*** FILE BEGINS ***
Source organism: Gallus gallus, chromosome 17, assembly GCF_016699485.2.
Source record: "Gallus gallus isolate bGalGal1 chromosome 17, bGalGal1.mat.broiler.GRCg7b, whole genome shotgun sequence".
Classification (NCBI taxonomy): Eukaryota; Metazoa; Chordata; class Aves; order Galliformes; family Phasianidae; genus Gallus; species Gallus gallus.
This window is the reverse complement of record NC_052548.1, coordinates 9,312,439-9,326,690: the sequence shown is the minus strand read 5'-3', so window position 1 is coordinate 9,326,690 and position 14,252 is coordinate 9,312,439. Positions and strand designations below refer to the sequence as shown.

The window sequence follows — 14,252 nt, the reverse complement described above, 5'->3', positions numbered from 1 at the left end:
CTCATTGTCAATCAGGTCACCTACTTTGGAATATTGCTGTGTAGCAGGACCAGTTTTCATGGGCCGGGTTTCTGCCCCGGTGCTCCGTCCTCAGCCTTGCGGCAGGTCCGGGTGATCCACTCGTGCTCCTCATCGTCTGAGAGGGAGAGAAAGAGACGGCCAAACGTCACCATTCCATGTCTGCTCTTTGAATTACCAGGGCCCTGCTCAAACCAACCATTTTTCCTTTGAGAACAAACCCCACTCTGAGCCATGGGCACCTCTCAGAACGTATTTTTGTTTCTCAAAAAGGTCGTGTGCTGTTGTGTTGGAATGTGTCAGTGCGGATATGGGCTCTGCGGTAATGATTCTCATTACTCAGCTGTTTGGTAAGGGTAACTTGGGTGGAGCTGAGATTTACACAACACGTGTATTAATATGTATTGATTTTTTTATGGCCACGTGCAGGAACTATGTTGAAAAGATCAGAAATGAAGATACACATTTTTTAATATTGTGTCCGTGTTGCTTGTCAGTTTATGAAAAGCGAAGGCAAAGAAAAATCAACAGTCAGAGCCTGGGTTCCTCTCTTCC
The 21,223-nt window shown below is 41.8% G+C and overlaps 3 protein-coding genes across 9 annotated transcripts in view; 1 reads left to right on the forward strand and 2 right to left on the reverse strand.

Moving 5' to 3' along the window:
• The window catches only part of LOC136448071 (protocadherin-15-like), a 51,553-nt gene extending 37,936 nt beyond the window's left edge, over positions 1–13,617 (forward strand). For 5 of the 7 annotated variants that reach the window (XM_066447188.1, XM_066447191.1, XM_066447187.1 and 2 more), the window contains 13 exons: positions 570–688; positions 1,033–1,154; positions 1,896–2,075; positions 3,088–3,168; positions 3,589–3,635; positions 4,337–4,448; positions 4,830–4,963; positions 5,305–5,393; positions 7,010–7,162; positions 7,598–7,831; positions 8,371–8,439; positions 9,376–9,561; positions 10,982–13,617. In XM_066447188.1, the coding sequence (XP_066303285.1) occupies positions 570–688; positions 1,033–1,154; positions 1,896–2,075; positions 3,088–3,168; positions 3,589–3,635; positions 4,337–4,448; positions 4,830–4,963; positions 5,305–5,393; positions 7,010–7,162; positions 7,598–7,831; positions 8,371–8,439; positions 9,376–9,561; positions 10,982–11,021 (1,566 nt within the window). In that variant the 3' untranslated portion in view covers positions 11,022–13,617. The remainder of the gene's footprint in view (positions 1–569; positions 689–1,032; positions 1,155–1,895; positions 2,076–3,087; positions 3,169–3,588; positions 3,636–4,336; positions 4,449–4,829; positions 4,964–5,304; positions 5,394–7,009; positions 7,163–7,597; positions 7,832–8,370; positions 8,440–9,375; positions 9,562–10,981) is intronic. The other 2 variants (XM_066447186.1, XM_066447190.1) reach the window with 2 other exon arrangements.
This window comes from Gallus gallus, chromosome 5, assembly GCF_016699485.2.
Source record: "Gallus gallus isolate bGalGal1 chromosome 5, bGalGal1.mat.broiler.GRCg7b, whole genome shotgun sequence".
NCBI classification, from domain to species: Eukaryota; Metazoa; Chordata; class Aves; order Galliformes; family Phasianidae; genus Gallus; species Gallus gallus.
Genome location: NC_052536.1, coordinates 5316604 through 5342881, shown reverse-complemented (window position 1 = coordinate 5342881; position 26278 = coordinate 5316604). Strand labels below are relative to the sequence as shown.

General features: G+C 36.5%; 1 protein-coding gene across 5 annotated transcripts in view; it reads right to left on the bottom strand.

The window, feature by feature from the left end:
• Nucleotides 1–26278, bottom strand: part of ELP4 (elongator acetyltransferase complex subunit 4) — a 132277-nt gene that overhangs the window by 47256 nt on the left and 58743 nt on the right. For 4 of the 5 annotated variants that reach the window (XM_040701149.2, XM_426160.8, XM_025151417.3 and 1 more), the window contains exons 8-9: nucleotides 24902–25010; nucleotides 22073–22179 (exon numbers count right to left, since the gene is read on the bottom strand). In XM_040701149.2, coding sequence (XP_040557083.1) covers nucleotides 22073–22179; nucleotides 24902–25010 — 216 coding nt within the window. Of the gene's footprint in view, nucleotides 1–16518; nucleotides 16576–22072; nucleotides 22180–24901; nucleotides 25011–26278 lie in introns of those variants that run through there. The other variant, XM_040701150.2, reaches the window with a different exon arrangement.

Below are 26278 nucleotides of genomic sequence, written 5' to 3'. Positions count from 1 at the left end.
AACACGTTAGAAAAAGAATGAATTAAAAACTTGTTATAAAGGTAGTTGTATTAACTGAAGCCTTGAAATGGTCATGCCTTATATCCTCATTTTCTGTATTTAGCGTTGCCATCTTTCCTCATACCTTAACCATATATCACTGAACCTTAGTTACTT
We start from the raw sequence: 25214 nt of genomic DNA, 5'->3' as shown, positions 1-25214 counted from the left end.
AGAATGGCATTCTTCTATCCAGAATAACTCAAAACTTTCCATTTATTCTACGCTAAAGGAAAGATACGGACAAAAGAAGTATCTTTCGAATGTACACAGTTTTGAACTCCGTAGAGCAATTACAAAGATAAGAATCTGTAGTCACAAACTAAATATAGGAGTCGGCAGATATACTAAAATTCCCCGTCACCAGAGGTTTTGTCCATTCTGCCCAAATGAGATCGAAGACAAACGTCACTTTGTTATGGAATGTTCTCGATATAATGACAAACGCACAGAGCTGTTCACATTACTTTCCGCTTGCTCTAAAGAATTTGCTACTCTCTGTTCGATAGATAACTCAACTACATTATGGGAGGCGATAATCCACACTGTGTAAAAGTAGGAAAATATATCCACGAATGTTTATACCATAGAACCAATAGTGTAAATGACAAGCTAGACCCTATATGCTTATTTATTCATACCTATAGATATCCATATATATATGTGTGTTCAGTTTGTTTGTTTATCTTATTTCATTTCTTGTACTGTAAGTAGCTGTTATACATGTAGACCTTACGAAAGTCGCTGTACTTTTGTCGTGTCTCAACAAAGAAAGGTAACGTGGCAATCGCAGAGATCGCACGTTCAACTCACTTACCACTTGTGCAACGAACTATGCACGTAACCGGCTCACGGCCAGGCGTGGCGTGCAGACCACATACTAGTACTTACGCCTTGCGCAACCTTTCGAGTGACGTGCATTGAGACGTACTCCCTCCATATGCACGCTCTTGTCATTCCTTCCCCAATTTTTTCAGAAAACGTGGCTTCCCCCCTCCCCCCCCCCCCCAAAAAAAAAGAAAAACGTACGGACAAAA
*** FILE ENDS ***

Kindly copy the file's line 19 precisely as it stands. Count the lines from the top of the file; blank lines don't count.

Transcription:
We start from the raw sequence: 25214 nt of genomic DNA, 5'->3' as shown, positions 1-25214 counted from the left end.